Imagine how healthy, cheaper and faster public transport would become and the job opportunities that will come with these innovative solution for the buses and taxis business.

Next we will look at how we are trying to decongest the city of Lusaka while recongesting it by building a 25,000 conference centre right in it.

The New Hope MMD in government will seek to provide enhanced mobility solutions for the public such as Metro and other efficient, cheaper modern transport solutions.

The author is the Chairperson of Transport and Communication in the New Hope MMD and also a Parliamentary candidate for Chadiza Constituency


  1. Please do your own research instead of copy and paste. Some of those countries you are citing are heavily populated and their city profiles defer from say Lusaka. Eish.

  2. Makes a lot of sense. I wonder how PF government comes up with their developmental models.Look at the design of those ‘new’ flyovers in Lusaka. They are so outdated. Who designed those monsters?

  3. He sounds informed on this issue. Real breath of fresh air and fresh thinking. He has had a bellyful of the PF corrupt and costly way of doing things no doubt.

  4. Easier said than done. A more practical example of say how you can decongest the Lumumba, Ben Bella, Cairo traffic jam in the short term rather than giving examples of foreign cities. Mind you, you need to incorporate the minibus traffic which transports millions daily in Lusaka.

  5. Whats the point of making a highway or 4 lanes when you put speed limit of 40 and 60 which dont make sense. Than you have traffic police waiting on a 40 zone waiting to pounce on you even if you are doing 42. If this was the case than we should have left the roads just 2 lanes so that the traffic moves slowly as before. If its 40 than they should just put up a sign saying bicycles only.

  6. Good write up. Mass transportation using trams for local travel and bullet trains between cities is the way to go.

  7. This is only true to a certain extent.
    The flyovers are not going the only solutions to the traffic problems in Lusaka, much more needs to be done in future and it will be.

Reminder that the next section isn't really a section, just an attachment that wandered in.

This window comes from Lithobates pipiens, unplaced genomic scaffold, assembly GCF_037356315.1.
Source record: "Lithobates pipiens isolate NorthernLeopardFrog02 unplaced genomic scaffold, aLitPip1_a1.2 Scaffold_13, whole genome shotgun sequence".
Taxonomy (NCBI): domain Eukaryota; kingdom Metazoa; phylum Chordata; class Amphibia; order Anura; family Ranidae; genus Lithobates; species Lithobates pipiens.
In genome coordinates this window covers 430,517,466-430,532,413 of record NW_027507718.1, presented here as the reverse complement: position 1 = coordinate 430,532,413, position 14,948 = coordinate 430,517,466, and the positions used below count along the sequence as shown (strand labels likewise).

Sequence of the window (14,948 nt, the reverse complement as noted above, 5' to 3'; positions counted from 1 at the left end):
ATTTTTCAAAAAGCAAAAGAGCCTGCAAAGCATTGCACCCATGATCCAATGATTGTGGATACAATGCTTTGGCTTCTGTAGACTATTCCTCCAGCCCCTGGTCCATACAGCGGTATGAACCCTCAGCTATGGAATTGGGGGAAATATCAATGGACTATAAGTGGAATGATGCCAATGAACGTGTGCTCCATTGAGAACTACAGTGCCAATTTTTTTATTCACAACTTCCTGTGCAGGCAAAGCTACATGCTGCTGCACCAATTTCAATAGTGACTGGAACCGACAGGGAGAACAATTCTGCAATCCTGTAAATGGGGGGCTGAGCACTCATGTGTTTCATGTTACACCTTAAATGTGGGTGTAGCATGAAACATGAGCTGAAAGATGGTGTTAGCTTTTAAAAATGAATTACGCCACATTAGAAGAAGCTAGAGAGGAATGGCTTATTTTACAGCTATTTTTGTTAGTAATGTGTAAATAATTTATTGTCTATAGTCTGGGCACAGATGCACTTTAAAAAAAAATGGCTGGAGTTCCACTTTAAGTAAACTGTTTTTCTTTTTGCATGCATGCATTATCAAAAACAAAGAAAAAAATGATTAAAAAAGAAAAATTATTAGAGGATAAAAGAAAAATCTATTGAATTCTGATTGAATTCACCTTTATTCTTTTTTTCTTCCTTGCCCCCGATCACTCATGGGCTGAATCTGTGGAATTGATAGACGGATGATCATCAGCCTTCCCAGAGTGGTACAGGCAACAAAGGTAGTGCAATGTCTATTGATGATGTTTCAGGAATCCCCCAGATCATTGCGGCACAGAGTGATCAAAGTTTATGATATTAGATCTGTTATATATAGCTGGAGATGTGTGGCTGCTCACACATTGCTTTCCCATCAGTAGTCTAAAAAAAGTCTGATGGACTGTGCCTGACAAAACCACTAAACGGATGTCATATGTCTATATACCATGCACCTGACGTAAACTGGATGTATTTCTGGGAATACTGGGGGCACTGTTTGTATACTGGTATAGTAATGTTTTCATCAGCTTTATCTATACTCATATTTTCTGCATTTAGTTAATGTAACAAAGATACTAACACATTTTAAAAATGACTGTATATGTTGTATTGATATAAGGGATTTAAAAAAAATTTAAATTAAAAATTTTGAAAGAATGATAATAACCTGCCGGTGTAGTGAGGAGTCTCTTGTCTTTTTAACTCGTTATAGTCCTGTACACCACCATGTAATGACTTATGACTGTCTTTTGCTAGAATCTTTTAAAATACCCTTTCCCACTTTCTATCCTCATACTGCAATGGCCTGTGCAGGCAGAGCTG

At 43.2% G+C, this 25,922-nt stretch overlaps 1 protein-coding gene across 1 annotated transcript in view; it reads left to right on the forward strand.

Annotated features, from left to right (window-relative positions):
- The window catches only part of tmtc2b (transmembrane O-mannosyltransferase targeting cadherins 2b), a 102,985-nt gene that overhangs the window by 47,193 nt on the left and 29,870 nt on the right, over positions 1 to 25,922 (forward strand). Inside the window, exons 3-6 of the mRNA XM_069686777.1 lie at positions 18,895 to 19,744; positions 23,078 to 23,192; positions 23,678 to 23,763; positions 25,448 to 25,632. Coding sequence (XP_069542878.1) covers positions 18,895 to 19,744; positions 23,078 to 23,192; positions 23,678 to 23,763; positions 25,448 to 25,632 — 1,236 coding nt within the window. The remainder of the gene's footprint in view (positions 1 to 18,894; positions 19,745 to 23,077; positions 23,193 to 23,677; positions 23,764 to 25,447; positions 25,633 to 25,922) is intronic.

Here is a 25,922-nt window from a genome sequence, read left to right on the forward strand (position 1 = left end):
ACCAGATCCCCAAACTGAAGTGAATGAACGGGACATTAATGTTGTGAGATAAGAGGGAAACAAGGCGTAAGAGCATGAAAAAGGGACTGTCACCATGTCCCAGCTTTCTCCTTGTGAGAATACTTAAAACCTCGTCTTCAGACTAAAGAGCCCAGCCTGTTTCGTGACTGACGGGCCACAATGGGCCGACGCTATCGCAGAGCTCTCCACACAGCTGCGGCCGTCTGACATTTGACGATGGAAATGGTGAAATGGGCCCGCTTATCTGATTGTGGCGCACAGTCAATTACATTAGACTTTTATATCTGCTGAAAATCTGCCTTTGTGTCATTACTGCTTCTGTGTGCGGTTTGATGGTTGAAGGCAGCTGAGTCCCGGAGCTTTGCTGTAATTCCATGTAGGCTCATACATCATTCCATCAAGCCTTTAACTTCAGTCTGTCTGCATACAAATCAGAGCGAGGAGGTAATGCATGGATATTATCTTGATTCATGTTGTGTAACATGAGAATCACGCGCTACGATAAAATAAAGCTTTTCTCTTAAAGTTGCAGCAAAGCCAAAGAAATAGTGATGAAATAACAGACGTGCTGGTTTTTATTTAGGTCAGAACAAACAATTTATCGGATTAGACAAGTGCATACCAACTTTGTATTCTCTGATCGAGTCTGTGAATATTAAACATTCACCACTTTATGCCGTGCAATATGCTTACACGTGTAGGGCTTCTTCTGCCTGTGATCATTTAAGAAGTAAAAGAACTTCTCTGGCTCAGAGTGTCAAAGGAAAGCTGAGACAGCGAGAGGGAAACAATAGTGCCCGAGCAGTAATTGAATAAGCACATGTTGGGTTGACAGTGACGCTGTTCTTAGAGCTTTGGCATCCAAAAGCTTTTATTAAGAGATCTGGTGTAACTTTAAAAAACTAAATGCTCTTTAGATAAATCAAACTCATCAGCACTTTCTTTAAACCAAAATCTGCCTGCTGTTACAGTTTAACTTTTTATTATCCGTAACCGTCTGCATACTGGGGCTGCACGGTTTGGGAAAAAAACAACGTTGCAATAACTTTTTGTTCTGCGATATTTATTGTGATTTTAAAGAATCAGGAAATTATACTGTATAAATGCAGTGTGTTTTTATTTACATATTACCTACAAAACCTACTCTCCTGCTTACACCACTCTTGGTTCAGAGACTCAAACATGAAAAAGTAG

8. @Wako that is hilarious. But man don’t forget those potholes. Most accidents happen over 60km/hour then hit a hole.
    60km in miles is extremely slow.

  9. This is a brilliant write up! The MMD has some brilliant minds, I will give them that.
    The author appears well traveled, and we need that in people aspiring for public office. Our public officers cannot design anything they haven’t observed in practice, I use public transport rarely, as most of the time I am using my bicycle, you exercise and leave no carbon footprint.
    I am always at pains to understand why we don’t have Bicycle lanes on Zambian roads.

  10. We tried Njanji commuter train. It failed. The MMD liberalised the public transport sector and they allowed the importation of hundreds thousands of cars and trucks into Zambia without expanding the infrastructure. What PF is doing is to correct that shortcoming in the short term. Lusaka is the only city in Zambia that has congested roads, and the congestion is only at peak times. Lusaka is also a transit route for south-north-east-west traffic. Many uppity Zambians enjoy driving their cars and we have not yet developed the culture of public transport use. I bet many of our political leaders have never been on a minibus. Sadly, an SUV gas guzzler is cheaper to import than a 50 seater bus. So, policy is against public transport.

  11. Footpaths? Bicycle lanes? Buslanes? Rather than having four lanes of cars standing still, we should modify two of those four lanes for buses and bicycles – leaving space for pedestrians

  12. It’s called civil engineering and planning. Very difficult if your qulification was bought and not earned out of merit. Creative thinking in Zambia is nonexistent because those we trust with these affairs have their noses in the wrong places. We need a team of brave souls to be tasked with a project which would reflact the will of the people. KK’s projects stood the test of time.